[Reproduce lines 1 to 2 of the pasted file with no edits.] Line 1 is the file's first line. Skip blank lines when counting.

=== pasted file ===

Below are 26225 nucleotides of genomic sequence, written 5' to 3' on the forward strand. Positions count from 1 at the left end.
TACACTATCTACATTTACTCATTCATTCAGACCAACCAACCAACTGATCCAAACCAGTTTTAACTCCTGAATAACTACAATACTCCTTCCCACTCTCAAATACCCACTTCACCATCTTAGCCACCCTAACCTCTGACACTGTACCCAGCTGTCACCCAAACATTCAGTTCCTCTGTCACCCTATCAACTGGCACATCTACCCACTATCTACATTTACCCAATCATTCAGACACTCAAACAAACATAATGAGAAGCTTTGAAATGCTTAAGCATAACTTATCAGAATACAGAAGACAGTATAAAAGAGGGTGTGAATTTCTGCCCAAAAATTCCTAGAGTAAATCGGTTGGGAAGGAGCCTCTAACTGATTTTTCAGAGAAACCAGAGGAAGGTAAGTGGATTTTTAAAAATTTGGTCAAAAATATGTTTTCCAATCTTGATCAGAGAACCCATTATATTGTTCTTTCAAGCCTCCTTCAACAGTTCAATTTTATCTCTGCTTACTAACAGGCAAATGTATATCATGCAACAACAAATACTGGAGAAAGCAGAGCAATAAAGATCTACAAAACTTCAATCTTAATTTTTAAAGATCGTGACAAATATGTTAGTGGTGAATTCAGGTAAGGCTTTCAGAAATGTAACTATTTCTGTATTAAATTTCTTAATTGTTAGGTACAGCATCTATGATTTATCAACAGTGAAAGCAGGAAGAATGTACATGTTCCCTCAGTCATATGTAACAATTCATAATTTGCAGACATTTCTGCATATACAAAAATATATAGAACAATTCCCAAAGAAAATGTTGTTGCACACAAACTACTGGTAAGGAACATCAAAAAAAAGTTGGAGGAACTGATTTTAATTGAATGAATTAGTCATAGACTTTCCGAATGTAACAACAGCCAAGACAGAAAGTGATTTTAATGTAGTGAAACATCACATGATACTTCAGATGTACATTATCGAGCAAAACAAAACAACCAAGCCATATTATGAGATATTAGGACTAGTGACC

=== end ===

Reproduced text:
Below are 26225 nucleotides of genomic sequence, written 5' to 3' on the forward strand. Positions count from 1 at the left end.
TACACTATCTACATTTACTCATTCATTCAGACCAACCAACCAACTGATCCAAACCAGTTTTAACTCCTGAATAACTACAATACTCCTTCCCACTCTCAAATACCCACTTCACCATCTTAGCCACCCTAACCTCTGACACTGTACCCAGCTGTCACCCAAACATTCAGTTCCTCTGTCACCCTATCAACTGGCACATCTACCCACTATCTACATTTACCCAATCATTCAGACACTCAAACAAACATAATGAGAAGCTTTGAAATGCTTAAGCATAACTTATCAGAATACAGAAGACAGTATAAAAGAGGGTGTGAATTTCTGCCCAAAAATTCCTAGAGTAAATCGGTTGGGAAGGAGCCTCTAACTGATTTTTCAGAGAAACCAGAGGAAGGTAAGTGGATTTTTAAAAATTTGGTCAAAAATATGTTTTCCAATCTTGATCAGAGAACCCATTATATTGTTCTTTCAAGCCTCCTTCAACAGTTCAATTTTATCTCTGCTTACTAACAGGCAAATGTATATCATGCAACAACAAATACTGGAGAAAGCAGAGCAATAAAGATCTACAAAACTTCAATCTTAATTTTTAAAGATCGTGACAAATATGTTAGTGGTGAATTCAGGTAAGGCTTTCAGAAATGTAACTATTTCTGTATTAAATTTCTTAATTGTTAGGTACAGCATCTATGATTTATCAACAGTGAAAGCAGGAAGAATGTACATGTTCCCTCAGTCATATGTAACAATTCATAATTTGCAGACATTTCTGCATATACAAAAATATATAGAACAATTCCCAAAGAAAATGTTGTTGCACACAAACTACTGGTAAGGAACATCAAAAAAAAGTTGGAGGAACTGATTTTAATTGAATGAATTAGTCATAGACTTTCCGAATGTAACAACAGCCAAGACAGAAAGTGATTTTAATGTAGTGAAACATCACATGATACTTCAGATGTACATTATCGAGCAAAACAAAACAACCAAGCCATATTATGAGATATTAGGACTAGTGACC